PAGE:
Following yesterday’s court hearing in a dispute between the estate of deceased computer scientist Dave Kleiman and his former business partner, the self-professed inventor of Bitcoin Craig Wright, the court has entered documents into the record that confirm earlier reports of the judge’s ruling against Wright.
In those documents filed today, Judge Bruce E. Reinhart sums it up like this: “I have found that Dr. Wright intentionally submitted fraudulent documents to the Court, obstructed a judicial proceeding, and gave perjurious testimony.”
As a result, Judge Reinhart is recommending that the court award 50 percent of Wright’s Bitcoin holdings mined prior to December 31, 2013 to the Kleiman estate. In his ruling, Reinhart established that “Wright and Dave Kleiman entered into a 50/50 partnership to develop bitcoin intellectual property and to mine bitcoin.” He also found that any “bitcoin-related intellectual property developed by Dr. Wright prior to David Kleiman’s death was property of the partnership.”
In short, the judge ruled that “all bitcoin mined by Dr. Wright prior to David Kleiman’s death was property of the partnership when mined,” and that the Kleiman family, represented by Dave’s brother Ira, has a rightful interest in the “partnership’s bitcoin,” along with additional assets.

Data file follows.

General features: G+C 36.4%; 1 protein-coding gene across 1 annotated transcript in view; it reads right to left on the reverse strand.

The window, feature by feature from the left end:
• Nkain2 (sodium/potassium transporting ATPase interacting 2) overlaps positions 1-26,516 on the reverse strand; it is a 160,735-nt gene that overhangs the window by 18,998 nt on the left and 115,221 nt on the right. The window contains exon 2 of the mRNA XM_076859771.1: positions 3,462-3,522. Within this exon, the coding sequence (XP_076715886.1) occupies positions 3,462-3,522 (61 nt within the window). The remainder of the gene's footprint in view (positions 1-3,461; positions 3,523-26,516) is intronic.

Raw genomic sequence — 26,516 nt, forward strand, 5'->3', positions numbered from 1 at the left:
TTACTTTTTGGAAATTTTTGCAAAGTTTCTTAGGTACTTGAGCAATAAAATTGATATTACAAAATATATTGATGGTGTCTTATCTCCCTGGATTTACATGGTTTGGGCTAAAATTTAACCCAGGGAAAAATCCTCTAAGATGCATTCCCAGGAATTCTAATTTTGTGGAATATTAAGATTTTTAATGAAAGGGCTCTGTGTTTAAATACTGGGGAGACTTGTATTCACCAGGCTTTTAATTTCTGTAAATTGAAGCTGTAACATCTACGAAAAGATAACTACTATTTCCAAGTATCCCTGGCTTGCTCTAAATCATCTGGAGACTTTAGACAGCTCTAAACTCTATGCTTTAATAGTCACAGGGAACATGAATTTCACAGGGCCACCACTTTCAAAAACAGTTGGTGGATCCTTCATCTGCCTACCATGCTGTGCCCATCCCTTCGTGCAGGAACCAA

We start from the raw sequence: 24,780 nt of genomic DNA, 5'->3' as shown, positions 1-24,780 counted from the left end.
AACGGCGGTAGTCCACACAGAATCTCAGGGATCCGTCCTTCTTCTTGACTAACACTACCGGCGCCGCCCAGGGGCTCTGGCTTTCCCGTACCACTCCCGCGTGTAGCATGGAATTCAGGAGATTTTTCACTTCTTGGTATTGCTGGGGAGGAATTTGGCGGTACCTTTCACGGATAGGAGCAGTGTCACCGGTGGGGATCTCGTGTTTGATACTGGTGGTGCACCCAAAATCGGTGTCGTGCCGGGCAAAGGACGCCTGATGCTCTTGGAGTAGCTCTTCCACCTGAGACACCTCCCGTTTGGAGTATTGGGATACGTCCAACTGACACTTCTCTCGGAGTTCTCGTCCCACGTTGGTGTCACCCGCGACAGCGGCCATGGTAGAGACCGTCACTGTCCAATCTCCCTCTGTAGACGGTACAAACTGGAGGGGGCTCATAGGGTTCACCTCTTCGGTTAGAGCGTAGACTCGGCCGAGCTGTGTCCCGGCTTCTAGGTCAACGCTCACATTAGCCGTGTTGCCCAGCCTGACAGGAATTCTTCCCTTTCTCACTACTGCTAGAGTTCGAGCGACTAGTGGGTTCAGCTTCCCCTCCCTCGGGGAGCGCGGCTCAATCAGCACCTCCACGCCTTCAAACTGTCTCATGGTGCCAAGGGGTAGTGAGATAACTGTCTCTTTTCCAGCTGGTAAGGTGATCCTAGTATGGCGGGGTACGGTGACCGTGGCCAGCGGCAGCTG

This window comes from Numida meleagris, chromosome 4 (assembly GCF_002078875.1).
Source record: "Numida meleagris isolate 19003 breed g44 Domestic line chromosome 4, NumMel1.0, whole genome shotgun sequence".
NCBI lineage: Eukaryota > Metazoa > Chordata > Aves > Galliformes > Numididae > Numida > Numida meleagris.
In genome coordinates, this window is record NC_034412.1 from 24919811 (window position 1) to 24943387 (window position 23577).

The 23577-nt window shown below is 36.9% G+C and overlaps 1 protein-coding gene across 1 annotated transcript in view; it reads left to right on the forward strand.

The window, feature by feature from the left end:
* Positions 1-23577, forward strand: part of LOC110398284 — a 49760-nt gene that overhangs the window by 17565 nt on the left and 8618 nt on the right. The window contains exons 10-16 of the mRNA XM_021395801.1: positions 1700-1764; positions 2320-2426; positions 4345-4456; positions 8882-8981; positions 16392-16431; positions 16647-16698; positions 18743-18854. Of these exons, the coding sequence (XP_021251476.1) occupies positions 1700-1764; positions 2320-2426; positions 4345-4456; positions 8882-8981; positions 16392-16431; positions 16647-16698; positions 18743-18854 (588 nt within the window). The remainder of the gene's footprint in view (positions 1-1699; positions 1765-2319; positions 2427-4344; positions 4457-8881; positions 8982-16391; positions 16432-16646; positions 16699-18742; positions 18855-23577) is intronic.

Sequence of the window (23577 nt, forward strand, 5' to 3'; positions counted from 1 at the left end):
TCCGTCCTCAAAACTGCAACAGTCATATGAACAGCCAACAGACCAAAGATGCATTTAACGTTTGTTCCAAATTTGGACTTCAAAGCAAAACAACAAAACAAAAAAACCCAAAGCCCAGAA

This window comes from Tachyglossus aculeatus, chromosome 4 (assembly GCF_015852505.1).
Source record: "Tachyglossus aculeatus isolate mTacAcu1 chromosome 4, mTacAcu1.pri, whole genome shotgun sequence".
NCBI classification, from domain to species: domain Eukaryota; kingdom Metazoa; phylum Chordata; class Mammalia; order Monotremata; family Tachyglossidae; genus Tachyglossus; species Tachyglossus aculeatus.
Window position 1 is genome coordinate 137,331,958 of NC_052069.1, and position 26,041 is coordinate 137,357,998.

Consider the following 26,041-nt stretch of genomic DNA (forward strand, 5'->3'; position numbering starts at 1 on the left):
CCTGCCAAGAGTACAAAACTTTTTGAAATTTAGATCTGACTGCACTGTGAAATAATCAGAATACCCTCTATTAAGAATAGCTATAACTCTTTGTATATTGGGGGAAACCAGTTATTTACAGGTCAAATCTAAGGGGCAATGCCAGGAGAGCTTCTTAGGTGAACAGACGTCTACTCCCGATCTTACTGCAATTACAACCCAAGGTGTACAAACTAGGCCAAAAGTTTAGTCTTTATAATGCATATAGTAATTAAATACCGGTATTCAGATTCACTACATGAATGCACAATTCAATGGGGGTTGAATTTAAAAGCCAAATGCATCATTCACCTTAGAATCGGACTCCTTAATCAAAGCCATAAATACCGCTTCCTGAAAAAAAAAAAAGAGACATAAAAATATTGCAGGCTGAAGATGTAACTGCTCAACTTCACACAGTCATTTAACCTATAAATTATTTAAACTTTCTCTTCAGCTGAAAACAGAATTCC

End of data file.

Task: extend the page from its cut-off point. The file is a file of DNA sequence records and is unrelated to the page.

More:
Kleiman has until September 20, 2019 to submit an official request for total legal fees and other assorted costs and assets owed to the Kleiman estate. The court will then decide on “an award of reasonable expenses,” according to the court’s order. While Wright cannot oppose the decision, he has the right to appeal and can state whether he feels an evidentiary hearing is necessary.
It’s worth noting that the court’s ruling as part of the contempt hearing is merely a “recommendation” that must still be adopted by District Judge Beth Bloom. But, barring something dramatic, it does appear that this case is finally coming to a close.
Ira Kleiman originally filed the lawsuit against Wright over a year ago, alleging that Wright has worked to block the Kleiman family from 1.1 million bitcoins—worth more than $11 billion at today’s prices—that were mined jointly by both Wright and Dave Kleiman.
Wright’s defense was built largely around the premise that Kleiman, just prior to his death, had relinquished his claim to any bitcoin that the duo mined together. Wright introduced, and then later withdrew, an alleged email from Kleiman to support his claim, which a computer-forensic expert for the Kleiman estate characterized as fraudulent.
Wright also maintained throughout the discovery proceedings that he is unable to produce a full accounting of his bitcoin holdings, because the bitcoin is held in blind trusts that are allegedly inaccessible to him.
In the end, the judge didn’t buy any of it: “There was substantial credible evidence that documents produced by Dr. Wright to support his position in this litigation are fraudulent,” he said.